Banks and building societies that are part of the Link network can now offer financial incentives to encourage cash machine operators to install free-to-use machines in target areas.
Changes to Link's rules and systems, which take effect today, will support the introduction of ATMs in 300 areas where there are none that do not charge for transactions.
The move follows an agreement in December between banks, building societies, ATM operators, MPs and consumer groups to widen the free-to-use cash machine network. Consumer advocates have been concerned that poorer people lose out on access to ATM services in areas where there are no charge-free machines.
A Treasury-backed ATM Working Group identified 309 priority areas where communities of 3,000 or more people lacked convenient access to a free-of-charge ATM, as well as a number of smaller areas where a free machine was likely to be particularly valuable to a local community.
Consumer groups and financial institutions agreed that a total of about 600 new free machines was needed. So far 384 new free-to-use machines have been installed.
Commons Treasury committee chair John McFall MP, who also chairs the ATM Working Group, said: "I am delighted with the progress being made on this initiative. The uptake for these free machines in just three months has been remarkable.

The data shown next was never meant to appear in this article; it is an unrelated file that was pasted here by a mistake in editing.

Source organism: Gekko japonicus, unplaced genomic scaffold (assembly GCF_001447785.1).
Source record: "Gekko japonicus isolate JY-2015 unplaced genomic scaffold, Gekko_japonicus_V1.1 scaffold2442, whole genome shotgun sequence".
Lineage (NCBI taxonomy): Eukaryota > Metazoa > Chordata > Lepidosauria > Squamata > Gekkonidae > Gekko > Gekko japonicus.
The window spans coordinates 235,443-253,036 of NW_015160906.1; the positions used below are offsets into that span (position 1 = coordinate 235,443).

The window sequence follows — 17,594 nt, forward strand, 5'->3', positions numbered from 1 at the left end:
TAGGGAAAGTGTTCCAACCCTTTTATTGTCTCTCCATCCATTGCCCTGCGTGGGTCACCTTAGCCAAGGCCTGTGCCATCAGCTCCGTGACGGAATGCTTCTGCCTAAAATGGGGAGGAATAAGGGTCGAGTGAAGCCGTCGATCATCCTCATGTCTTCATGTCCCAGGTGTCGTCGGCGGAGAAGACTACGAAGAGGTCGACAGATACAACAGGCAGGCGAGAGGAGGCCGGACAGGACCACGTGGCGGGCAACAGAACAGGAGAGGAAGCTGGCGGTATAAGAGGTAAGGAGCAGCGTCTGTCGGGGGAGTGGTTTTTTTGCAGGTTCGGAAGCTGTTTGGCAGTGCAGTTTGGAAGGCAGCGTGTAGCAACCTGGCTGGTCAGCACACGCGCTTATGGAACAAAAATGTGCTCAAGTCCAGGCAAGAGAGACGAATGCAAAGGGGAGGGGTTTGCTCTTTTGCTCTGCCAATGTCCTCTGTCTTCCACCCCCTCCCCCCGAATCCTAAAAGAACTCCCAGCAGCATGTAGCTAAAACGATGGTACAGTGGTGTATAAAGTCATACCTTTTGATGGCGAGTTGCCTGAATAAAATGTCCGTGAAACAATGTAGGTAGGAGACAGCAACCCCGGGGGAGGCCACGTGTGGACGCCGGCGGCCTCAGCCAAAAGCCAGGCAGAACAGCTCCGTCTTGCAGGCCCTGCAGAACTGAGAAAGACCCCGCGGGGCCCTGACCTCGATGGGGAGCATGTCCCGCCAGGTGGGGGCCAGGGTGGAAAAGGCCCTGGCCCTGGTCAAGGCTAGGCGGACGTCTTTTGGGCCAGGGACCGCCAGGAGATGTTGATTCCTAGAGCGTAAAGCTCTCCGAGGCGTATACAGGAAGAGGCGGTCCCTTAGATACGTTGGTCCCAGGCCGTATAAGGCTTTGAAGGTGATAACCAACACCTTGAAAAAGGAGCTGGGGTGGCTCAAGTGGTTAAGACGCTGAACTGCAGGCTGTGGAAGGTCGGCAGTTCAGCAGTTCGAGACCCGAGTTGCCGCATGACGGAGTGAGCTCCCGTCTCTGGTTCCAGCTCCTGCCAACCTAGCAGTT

The fact that firm sites have been found and agreed for nearly 400 of these machines already is a clear signal that they were much needed and welcome in the communities they are now or soon will be serving. What we need now is a final push to reach the target figure of 600, and the financial incentives to machine operators should help to achieve this goal."
Nicola O'Reilly, senior policy advocate at the National Consumer Council, said: "The NCC welcomes the industry initiative to introduce a financial inclusion premium, which is set to ensure sustained provision of free local ATMs to many of the UK's lower-income communities."